Help me with the Spiderman Operator

From time to time, I encounter a silly syntax in Java that I silently dubbed the “spiderman operator” because of all the syntactically pointing that’s going on. My problem is that it’s not very readable, I don’t know an alternative syntax for it and my programming style leads me more often to it than I am willing to ignore.

The spiderman operator looks like this:

x -> () -> x

In its raw form, it means that you have a function that takes x and returns a Supplier of x:

Function<X, Supplier<X>> rawForm = x -> () -> x;

That in itself is not very useful or mysterious, but if you take into account that the Supplier<X> is just one possible type you can return, because in Java, as long as the signature fits, the thing sits, it gets funnier.

A possible use case

Let’s define a type that is an interface with just one method:

public interface DomainValue {
    BigDecimal value();

In Java, the @FunctionalInterface annotation is not required to let the interface be, in fact, a functional interface. It only needs to have one method without implementation. How can we provide methods with implementation in Java interfaces. Default methods are the way:

public interface DomainValue {
    BigDecimal value();

    default String denotation() {
        return getClass().getSimpleName();

Let’s say that we want to load domain values from a key-value-store with the following access method:

Optional<Double> loadEntry(String key)

If there is no entry with the given key or the syntax is not suitable to be interpreted as a double, the method returns Optional.emtpy(). Else it returns the double value wrapped in an Optional shell. We can convert it to our domain value like this:

Optional<DomainValue> myValue = 
        .map(x -> () -> x);

And there it is, the spiderman operator. We convert from Double to BigDecimal and then to DomainValue by saying that we want to convert our BigDecimal to “something that can supply a BigDecimal”, which is exactly what our DomainValue can do.

A bigger use case

Right now, the DomainValue type is nothing more than a mantle around a numerical value. But we can expand our domain to have more specific types:

public interface Voltage extends DomainValue {
public interface Power extends DomainValue {
    default String denotation() {
        return "Electric power";


public interface Current extends DomainValue {
    default Power with(Voltage voltage) {
	return () -> value().multiply(voltage.value());

Ok, this is maybe no longer boring. We can implement a lot of domain functionality just in interfaces and then instantiate ad-hoc types:

Voltage europeanVoltage = () -> BigDecimal.valueOf(220);
Current powerSupply = () -> BigDecimal.valueOf(2);
Power usage = powerSupply.with(europeanVoltage);

Or we load the values from our key-value-store:

Optional<Voltage> maybeVoltage = 
        .map(x -> () -> x);

Optional<Current> maybeCurrent = 
        .map(x -> () -> x);

You probably see it already: We have some duplicated code! The strange thing is, it won’t go away so easily.

The first call for help

But first I want to sanitize the code syntactically. The duplication is bad, but the spiderman operator is just unreadable.

If you have an idea how the syntax of the second map() call can be improved, please comment below! Just one request: Make sure your idea compiles beforehands.

Failing to eliminate the duplication

There is nothing easier than eliminating the duplication above: The code is syntactically identical and only the string parameter is different – well, and the return type. We will see how this affects us.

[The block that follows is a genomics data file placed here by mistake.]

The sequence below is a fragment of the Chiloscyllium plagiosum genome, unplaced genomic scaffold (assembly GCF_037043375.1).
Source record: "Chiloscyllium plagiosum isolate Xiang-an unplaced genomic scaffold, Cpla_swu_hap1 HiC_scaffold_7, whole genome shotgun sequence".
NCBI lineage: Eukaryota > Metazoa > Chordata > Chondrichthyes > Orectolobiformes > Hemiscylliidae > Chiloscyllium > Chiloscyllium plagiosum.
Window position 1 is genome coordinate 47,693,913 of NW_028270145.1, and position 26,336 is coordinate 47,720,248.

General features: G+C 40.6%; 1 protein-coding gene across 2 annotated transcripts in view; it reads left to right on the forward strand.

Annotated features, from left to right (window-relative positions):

What we cannot do:

<DV extends DomainValue> Optional<DV> loadFor(String entry) {
    Optional<BigDecimal> maybeValue = load(entry);
    return -> () -> x);

Suddenly, the spiderman operator does not compile with the error message:

The target type of this expression must be a functional interface

I can see the problem: Subtypes of DomainValue are not required to stay compatible to the functional interface requirement (just one method without implementation).

Interestingly, if we work with a wildcard for the generic, it compiles:

Optional<? extends DomainValue> loadFor(String entry) {
    Optional<BigDecimal> maybeValue = load(entry);
    return -> () -> x);

The problem is that we still need to downcast to our specific subtype afterwards. But we can use this insight and move the downcast into the method:

<DV extends DomainValue> Optional<DV> loadFor(
	String entry,
	Class<DV> type
) {
	Optional<BigDecimal> maybeValue = load(entry);
	return -> type.cast(x));

Which makes our code readable enough, but at the price of using reflection:

Optional<Voltage> european = loadFor("voltage", Voltage.class);
Optional<Current> powerSupply = loadFor("current", Current.class);

I’m not a fan of this solution, because downcasts are dangerous and reflection is dangerous, too. Mixing two dangerous things doesn’t neutralize the danger most of the time. This code will fail during runtime sooner or later, without any compiler warning us about it. If you don’t believe me, add a second method without implementation to the Current interface and see if the compiler warns you. Hint: This is what you will see at runtime:

java.lang.ClassCastException: Cannot cast java.math.BigDecimal to Current

But, to our surprise, it doesn’t even need a second method. The code above doesn’t work. Even if we reintroduce our spiderman operator (with an additional assignment to help the type inference), the cast won’t work:

<DV extends DomainValue> Optional<DV> loadFor(
    String entry,
    Class<DV> type
) {
    Optional<BigDecimal> maybeValue = load(entry);
    Optional<DomainValue> maybeDomainValue = -> () -> x);
    return -> type.cast(x));

The ClassCastException just got a lot more mysterious:

java.lang.ClassCastException: Cannot cast Loader$$Lambda$8/0x00000008000028c0 to Current

My problem is that I am stuck. There is working code that uses the spiderman operator and produces code duplication, but there is no way around the duplication that I can think of. I can get objects for the supertype (DomainValue), but not for a specific subtype of it. If I want that, I have to accept duplication. Or am I missing something?